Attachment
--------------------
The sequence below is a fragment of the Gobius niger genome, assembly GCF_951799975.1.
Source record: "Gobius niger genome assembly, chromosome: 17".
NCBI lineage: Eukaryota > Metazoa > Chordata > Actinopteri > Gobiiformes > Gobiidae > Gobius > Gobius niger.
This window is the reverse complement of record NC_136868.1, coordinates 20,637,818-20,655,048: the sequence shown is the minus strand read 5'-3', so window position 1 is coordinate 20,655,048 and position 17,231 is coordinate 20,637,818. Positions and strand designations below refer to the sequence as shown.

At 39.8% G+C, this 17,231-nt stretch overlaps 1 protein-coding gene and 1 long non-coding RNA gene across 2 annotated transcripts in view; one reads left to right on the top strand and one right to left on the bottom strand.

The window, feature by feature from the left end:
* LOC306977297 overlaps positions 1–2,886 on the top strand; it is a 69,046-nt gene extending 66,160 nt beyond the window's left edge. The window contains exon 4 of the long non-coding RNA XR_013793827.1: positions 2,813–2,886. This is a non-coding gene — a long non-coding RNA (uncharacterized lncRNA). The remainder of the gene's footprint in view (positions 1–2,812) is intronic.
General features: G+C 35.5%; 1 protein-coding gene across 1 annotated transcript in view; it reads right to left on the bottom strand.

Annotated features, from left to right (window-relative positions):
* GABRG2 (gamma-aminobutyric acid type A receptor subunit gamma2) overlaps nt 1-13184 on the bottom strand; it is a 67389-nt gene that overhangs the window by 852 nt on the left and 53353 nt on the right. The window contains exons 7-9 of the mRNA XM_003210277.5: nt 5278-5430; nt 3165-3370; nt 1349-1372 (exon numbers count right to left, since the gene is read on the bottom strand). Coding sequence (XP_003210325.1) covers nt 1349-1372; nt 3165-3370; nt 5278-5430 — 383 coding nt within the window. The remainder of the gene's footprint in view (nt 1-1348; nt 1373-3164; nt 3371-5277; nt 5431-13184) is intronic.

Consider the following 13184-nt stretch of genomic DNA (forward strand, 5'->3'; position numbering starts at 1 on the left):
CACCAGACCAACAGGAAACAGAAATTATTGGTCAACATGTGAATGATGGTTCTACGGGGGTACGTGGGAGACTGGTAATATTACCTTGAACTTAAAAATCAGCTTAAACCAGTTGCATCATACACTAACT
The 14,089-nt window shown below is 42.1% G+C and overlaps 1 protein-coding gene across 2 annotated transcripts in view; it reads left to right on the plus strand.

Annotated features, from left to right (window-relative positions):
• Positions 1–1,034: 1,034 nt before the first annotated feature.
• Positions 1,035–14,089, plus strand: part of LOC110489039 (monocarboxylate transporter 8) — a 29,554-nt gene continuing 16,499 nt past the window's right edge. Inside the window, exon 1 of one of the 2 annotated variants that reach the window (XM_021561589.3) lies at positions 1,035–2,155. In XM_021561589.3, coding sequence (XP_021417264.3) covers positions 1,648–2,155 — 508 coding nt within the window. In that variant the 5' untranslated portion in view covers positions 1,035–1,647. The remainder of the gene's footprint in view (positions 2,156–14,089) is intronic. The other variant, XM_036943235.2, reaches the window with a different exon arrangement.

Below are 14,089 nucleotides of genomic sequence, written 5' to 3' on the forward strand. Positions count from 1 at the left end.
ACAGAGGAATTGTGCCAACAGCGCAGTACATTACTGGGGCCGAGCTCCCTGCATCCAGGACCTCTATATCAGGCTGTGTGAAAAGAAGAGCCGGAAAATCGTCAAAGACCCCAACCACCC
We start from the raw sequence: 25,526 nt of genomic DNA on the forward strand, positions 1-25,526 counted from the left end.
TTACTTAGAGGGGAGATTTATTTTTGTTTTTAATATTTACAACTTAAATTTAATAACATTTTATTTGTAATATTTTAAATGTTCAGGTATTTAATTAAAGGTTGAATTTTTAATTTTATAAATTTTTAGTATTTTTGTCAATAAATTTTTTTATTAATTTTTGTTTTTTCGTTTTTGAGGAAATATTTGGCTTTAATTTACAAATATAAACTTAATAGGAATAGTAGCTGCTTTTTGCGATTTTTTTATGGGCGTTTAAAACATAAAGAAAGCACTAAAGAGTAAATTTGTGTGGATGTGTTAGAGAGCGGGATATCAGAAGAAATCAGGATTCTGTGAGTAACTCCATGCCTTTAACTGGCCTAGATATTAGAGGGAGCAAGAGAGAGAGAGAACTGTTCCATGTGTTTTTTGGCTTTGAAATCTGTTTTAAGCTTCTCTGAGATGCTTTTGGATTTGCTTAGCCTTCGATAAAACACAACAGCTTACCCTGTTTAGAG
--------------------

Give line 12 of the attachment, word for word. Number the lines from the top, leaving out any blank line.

CACCAGACCAACAGGAAACAGAAATTATTGGTCAACATGTGAATGATGGTTCTACGGGGGTACGTGGGAGACTGGTAATATTACCTTGAACTTAAAAATCAGCTTAAACCAGTTGCATCATACACTAACT